There was a time when Westinghouse was a synonym with American industrial might, rivaling the likes of General Electric. How are the mighty fallen! The company, now a unit at Toshiba, sought bankruptcy protection, citing $10 billion in debt.
As the technological market became more challenging, Westinghouse tried different strategies to stay relevant. It first bought CBS in 1995, entering broadcasting and lending the Westinghouse brand to everything from home appliances to solar panels. In 1999, it ditched all its other businesses to focus on nuclear reactors.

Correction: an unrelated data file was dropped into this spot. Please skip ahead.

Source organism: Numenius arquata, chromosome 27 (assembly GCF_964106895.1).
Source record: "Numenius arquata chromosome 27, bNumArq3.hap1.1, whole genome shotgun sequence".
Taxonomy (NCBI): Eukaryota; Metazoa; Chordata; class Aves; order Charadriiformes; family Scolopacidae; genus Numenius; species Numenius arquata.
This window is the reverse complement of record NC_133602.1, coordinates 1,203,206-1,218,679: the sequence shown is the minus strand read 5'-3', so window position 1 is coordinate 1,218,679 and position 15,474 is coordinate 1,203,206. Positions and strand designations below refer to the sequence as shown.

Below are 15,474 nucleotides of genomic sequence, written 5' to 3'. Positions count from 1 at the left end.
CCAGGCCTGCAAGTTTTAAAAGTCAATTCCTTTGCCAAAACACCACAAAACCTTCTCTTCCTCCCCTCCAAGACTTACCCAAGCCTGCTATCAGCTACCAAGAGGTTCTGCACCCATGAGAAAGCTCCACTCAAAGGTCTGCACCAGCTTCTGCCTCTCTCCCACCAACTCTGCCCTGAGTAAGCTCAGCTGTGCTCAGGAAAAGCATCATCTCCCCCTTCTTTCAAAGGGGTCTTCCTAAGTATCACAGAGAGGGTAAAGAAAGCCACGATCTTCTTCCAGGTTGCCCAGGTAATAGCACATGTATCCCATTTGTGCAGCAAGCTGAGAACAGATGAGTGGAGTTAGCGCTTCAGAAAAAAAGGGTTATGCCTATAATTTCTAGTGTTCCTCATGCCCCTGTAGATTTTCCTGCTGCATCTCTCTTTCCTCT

By the time CBS sold itself to Viacom, there was little left of Westinghouse but the name and the reactors. The nuclear bet was catastrophic. The simple, modular reactors it built never caught on, not to mention resistance by the public.
Identity is the most valuable asset for both an individual and a company. It is in permanent flux yet it has a constancy that makes it identifiable to others. Once a person or a firm becomes unrecognizable, bad things usually follow.